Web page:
THE GUERRILLA ANGEL REPORT — The revolution may have come to Egypt, but for women, it may mean anything but progress. — Vickie Langohr in Foreign Affairs. I’ve read hints of this potential setback for Egyptian women in numerous reports, but Ms. Langohr has laid it all on the line, and it doesn’t look pretty. As difficult as it may seem to believe, women may have been better off under the Hosni Mubarak regime.
Excerpts from the article: “Soon after [the Mubarak] regime fell, many quarters of Egyptian society started fighting to dial back many of the gains women have made in recent years. And, the success of the Muslim Brotherhood and the Salafis in the first two rounds of elections suggests that the new parliament may in fact push restrictions into policy. . . .
. . . several thousand Salafis demonstrated outside of al-Azhar University in Cairo in May, demanding the return of educational authority solely to fathers. . . .
Judge Abdallah al Baga, president of the Family Court of Appeal, submitted a draft bill to the prime minister that called for abolishing khula divorce and reinstating, under some conditions, a practice in which husbands can forcibly return “disobedient” wives to their homes – a practice that has been outlawed since the 1960s. . . .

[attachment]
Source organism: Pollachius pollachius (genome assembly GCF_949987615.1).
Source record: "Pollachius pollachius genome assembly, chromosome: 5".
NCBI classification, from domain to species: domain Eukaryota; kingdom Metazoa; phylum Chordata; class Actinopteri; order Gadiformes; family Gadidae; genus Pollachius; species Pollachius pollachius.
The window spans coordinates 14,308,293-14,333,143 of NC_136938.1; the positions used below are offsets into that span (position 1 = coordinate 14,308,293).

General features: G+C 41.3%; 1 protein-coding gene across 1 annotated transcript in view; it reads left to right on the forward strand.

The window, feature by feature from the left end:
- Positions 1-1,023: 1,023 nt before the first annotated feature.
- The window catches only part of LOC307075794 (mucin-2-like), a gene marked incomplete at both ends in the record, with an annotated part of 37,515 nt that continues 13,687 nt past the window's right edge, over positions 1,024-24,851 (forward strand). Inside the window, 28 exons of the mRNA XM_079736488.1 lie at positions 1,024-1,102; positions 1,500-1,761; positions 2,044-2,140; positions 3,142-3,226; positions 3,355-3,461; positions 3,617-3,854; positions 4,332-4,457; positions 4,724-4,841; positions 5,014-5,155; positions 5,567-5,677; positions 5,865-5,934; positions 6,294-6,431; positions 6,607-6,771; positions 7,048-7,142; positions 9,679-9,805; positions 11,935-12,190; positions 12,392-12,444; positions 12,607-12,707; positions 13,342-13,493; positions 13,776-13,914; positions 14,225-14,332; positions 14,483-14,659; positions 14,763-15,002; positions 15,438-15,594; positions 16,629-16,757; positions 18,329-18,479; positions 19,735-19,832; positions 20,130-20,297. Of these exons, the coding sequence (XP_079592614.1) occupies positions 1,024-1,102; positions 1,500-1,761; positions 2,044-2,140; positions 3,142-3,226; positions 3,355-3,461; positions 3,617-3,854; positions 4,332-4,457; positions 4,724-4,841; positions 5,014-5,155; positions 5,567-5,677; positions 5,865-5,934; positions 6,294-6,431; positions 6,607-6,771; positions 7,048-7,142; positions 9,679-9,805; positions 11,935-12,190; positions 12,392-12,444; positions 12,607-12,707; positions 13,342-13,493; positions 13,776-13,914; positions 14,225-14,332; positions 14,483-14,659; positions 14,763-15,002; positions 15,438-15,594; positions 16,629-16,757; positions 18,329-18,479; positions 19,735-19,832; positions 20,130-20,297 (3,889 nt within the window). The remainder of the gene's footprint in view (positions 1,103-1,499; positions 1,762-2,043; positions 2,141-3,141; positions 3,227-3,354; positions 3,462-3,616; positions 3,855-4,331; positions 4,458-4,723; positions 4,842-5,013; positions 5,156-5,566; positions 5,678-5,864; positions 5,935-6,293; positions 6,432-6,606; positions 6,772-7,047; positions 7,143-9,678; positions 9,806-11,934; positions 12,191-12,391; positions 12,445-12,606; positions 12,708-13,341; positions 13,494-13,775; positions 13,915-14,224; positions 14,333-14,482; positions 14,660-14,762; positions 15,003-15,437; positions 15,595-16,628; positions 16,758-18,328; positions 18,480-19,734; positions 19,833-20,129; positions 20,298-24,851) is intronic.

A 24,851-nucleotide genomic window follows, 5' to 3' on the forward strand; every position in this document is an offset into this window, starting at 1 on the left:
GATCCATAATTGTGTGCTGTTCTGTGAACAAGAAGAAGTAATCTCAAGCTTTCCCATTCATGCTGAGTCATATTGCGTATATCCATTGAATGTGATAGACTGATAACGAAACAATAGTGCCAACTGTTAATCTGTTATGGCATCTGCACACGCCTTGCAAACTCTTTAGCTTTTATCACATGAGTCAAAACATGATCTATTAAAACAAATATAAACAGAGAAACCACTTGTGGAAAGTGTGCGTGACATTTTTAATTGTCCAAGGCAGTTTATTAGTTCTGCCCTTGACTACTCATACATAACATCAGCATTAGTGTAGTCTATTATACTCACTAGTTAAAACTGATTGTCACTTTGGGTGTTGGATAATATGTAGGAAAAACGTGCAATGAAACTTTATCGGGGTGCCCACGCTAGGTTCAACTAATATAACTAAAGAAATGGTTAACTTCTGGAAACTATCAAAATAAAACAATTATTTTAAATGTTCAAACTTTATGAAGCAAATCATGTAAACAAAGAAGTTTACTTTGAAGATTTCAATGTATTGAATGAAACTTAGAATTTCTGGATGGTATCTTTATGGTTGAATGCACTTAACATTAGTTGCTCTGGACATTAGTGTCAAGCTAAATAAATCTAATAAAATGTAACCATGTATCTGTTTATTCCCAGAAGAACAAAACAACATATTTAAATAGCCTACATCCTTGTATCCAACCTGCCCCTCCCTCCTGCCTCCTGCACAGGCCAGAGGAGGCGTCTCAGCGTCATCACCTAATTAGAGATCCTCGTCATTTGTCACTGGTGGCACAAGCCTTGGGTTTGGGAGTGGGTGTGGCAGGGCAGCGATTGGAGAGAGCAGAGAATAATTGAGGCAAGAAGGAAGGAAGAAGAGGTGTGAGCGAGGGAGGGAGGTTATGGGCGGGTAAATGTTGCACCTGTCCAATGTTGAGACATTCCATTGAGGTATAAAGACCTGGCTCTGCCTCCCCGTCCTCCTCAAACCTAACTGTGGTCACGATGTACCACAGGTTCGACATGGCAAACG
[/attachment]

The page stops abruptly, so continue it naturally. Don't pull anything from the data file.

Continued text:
The [popular Justice Party] platform calls for reassessing existing women’s and children’s rights laws to rid them of provisions “destructive to the family.”
Read the entire article: How Egypt’s Revolution Has Dialed Back Women’s Rights | Foreign Affairs.
My previous post on this topic: https://lexiecannes.wordpress.com/2011/12/18/egyptian-woman-stripped-and-stomped-on-by-egyptian-government-soldiers/
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Categories: Discrimination, Equality, Civil Rights